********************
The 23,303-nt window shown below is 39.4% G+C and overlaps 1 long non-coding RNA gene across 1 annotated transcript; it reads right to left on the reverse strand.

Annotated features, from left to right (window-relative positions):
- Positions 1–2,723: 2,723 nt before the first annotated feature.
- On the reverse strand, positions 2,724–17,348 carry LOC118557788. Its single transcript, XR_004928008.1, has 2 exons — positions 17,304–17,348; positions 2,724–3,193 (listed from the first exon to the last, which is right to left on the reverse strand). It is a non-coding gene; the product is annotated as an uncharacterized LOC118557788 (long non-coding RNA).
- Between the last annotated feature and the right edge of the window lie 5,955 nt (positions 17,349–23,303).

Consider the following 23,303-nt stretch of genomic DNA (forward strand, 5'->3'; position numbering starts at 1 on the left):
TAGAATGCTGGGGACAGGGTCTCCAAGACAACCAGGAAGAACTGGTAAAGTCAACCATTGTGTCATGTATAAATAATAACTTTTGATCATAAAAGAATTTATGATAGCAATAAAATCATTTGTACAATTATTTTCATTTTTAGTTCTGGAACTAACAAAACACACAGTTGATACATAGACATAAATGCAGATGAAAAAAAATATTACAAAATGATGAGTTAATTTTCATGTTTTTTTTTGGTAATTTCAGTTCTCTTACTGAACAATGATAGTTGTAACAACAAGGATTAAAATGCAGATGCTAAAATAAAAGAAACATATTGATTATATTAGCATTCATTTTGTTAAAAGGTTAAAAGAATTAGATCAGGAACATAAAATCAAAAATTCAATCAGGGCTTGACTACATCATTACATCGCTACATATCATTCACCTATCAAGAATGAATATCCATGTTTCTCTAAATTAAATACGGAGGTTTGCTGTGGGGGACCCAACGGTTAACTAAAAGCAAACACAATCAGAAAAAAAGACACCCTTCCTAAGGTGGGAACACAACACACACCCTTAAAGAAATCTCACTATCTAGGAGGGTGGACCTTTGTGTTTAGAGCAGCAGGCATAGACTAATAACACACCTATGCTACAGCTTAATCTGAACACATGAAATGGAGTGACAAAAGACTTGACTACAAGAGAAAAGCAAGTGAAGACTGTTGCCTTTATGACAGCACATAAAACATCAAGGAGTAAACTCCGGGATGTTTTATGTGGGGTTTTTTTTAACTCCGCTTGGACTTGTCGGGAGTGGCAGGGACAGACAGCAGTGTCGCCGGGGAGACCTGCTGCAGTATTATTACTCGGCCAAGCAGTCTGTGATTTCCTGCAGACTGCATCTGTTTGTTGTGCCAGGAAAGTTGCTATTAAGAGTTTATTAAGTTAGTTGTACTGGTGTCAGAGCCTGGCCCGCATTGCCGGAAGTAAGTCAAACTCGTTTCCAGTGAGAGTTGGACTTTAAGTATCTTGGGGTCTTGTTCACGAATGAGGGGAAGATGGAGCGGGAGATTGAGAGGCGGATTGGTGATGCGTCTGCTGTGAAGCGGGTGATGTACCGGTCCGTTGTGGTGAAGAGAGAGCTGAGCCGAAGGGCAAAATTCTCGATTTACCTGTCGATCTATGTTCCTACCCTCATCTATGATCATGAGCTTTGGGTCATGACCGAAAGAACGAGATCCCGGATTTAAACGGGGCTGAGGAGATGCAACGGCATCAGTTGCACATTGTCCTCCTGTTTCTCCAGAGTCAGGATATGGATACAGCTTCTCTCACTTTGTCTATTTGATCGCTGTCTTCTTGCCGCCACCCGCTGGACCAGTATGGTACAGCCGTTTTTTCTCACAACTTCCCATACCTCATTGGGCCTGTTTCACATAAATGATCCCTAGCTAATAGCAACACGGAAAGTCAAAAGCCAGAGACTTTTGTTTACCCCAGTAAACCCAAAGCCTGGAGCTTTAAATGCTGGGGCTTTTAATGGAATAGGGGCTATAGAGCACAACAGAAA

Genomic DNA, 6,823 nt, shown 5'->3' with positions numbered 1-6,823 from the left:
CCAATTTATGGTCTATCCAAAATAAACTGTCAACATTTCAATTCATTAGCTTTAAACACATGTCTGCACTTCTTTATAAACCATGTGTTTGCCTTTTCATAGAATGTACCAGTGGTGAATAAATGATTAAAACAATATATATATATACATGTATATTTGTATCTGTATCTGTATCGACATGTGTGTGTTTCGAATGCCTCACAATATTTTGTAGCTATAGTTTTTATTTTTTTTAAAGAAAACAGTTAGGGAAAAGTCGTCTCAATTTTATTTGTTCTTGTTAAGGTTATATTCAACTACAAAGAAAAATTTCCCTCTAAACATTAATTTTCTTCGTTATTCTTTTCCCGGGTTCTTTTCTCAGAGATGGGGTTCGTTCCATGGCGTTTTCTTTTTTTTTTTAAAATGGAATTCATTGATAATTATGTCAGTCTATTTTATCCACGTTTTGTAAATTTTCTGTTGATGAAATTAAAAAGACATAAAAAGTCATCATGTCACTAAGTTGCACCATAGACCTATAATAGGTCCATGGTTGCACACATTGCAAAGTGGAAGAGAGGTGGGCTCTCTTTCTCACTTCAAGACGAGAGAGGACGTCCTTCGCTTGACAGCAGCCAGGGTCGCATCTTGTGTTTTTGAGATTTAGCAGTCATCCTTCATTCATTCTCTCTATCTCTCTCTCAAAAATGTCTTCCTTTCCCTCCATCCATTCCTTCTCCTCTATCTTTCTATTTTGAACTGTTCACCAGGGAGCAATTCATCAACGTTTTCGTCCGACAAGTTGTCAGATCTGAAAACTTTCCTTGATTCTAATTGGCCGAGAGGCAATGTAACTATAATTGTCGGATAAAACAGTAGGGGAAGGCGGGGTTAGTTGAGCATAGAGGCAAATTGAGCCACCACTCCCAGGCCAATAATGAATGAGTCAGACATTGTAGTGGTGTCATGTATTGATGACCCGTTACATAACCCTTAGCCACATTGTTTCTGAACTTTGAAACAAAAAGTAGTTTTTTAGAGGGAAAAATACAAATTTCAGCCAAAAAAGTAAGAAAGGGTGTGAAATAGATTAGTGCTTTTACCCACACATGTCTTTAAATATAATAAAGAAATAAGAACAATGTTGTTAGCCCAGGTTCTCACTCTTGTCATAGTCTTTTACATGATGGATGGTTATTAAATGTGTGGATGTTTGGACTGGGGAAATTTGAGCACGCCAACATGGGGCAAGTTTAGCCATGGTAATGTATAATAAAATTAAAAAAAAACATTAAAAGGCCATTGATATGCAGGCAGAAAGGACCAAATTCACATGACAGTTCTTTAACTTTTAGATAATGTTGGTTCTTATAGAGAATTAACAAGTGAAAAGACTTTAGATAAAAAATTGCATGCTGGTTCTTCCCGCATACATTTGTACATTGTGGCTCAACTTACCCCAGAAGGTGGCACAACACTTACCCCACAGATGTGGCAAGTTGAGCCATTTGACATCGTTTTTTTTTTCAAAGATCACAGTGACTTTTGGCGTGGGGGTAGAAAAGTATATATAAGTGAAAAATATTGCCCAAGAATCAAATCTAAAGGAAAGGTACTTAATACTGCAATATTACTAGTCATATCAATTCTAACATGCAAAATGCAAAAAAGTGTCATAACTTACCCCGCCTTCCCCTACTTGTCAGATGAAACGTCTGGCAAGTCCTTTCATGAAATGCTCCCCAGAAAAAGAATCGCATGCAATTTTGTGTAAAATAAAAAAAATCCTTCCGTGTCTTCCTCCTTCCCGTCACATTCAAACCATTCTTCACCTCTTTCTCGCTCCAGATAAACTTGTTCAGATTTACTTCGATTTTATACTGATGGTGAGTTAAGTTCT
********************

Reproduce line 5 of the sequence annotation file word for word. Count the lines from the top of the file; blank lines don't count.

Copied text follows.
- Between the last annotated feature and the right edge of the window lie 5,955 nt (positions 17,349–23,303).